Have you had to acknowledge a facet about yourself that probably should be changed or, at least, adjusted but have felt to tug of ignoring it as it slips into your life day after day? If so, what did you do to get pass it?

“This is the real secret of life — to be completely engaged with what you are doing in the here and now. And instead of calling it work, realize it is play.”
Alan W. Watts

 

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12 Replies to “#writingcraft: System of Reckoning”

    1. I want, so much, to tame the perfectionist in me but I have always been like this. On top of that, I am impatient too. The latter I have tamed a little though. I am thinking I need workarounds for the perfectionist in me. That and maybe change some habits I cling to.

      Liked by 1 person

  1. Perfection gets me too. I question everything I write, whether its a comma, grammar, or whether I really want to introduce something right then. Sheesh. Just write, I have to tell myself!

    Liked by 1 person

  2. I agree with “,,,allow the chaos.” It takes energy to avoid chaos, and there’s only so much energy. Allowing the chaos means you have more energy to apply to the creativity that’s driving the process. You’re absolutely right, you can fix it later.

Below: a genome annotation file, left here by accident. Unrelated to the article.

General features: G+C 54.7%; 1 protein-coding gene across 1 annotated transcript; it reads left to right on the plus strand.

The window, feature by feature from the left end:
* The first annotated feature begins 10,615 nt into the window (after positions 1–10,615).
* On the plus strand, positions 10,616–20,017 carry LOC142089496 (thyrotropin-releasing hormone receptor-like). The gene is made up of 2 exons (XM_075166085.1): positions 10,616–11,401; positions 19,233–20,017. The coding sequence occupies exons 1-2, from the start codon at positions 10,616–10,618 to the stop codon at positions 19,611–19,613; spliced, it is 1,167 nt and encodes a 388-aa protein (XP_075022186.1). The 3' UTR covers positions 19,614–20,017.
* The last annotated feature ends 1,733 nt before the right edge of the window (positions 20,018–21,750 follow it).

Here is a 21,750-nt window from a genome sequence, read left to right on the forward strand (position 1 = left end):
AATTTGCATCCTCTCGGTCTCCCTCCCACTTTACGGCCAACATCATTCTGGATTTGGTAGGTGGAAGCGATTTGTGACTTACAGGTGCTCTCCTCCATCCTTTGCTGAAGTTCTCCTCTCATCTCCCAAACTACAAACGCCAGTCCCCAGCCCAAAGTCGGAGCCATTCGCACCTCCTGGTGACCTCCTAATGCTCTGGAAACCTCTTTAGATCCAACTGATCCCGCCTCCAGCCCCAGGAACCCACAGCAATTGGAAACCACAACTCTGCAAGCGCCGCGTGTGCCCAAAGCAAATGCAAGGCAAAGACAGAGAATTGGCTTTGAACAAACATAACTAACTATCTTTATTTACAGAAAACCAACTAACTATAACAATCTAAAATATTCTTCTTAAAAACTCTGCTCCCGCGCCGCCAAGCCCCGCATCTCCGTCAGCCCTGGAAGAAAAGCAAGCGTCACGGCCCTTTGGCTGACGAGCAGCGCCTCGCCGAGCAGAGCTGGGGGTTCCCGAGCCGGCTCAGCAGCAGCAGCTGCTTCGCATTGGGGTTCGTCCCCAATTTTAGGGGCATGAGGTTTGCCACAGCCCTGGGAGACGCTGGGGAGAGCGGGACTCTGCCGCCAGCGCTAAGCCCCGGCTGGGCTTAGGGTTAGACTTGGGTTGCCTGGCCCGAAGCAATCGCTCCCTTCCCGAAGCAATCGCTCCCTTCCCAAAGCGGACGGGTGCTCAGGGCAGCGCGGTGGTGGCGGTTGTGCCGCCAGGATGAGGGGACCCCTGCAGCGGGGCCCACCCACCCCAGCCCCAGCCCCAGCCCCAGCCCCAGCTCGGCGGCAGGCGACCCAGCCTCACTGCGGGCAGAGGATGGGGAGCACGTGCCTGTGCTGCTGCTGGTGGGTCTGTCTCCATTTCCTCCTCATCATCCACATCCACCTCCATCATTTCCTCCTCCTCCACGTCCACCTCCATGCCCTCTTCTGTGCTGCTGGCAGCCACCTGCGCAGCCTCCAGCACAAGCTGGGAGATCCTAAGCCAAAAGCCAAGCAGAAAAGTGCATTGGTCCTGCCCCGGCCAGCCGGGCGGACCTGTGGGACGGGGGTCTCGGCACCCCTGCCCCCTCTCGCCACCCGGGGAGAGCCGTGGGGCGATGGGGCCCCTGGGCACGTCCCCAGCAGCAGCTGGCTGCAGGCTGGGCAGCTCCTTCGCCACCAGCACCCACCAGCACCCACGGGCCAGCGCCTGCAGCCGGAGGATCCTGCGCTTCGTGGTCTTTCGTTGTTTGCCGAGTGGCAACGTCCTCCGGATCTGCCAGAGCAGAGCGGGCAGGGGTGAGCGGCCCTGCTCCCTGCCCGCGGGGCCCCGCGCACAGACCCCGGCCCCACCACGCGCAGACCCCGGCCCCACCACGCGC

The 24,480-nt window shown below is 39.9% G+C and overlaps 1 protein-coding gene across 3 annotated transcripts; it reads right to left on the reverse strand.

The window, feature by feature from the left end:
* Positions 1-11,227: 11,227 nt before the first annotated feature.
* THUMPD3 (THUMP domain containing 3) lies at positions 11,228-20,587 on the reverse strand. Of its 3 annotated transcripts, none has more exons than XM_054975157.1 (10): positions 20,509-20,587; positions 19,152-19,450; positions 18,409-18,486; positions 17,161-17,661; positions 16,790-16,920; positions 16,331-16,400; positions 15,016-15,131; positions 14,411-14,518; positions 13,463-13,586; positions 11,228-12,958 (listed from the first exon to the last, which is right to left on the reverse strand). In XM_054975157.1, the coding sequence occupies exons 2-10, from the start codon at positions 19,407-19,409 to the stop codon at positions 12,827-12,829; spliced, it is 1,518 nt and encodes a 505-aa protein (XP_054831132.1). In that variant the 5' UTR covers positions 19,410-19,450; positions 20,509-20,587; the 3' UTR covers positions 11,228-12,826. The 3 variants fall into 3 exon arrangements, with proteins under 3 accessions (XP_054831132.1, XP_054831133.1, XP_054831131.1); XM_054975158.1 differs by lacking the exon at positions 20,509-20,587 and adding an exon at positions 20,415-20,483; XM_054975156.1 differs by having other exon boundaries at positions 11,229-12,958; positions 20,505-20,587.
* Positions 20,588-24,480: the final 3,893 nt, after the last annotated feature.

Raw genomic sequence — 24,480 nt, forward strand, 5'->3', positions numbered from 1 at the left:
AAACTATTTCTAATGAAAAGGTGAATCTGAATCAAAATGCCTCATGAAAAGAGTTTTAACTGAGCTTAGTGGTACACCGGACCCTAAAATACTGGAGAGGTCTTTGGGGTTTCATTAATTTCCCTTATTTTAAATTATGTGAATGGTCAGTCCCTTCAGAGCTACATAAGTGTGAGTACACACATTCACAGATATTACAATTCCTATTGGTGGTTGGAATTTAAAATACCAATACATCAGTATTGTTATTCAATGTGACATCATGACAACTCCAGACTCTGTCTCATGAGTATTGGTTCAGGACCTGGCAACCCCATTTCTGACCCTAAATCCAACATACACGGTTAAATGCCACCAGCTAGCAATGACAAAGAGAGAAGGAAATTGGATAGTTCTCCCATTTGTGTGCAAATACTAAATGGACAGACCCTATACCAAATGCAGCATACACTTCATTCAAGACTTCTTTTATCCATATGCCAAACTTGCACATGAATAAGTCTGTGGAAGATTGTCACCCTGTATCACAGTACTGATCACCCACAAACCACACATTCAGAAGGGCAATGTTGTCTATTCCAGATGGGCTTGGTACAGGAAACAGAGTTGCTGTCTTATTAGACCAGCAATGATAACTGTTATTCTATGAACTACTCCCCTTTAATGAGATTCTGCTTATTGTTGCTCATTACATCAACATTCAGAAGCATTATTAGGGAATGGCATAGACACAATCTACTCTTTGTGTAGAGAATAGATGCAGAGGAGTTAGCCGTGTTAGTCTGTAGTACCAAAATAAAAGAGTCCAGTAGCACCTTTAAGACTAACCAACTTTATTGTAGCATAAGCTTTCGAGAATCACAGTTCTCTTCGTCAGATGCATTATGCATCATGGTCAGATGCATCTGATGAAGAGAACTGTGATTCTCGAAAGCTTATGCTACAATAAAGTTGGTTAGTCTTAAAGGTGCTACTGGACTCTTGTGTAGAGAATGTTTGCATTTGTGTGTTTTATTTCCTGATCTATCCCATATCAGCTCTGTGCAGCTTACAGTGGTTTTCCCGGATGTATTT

Liked by 1 person

  3. I believe all writers face this struggle. It’s hard to keep a writing routine and it seems it is the struggle we’re meant to battle every single day. I like the idea of working on your main projects every other day. Sometimes we need that break and that distance (even if it is only for a day or two) to recharge energies and find inspiration. Not all people will agree on this, but each writer works and produces differently. For many people setting a word count works, for me I’d rather set a time target (for example 90 mins) of working on my manuscript. Sometimes, this 90 minutes go on only editing or toying with ideas, but I still feel happy with this invested time. There are many days, weeks or even months where I’ve written no word, but I’m still returning, never giving up. I know I’ll reach my goal little by little 😉
    I love the idea of the pronouncements 🙂

    Liked by 1 person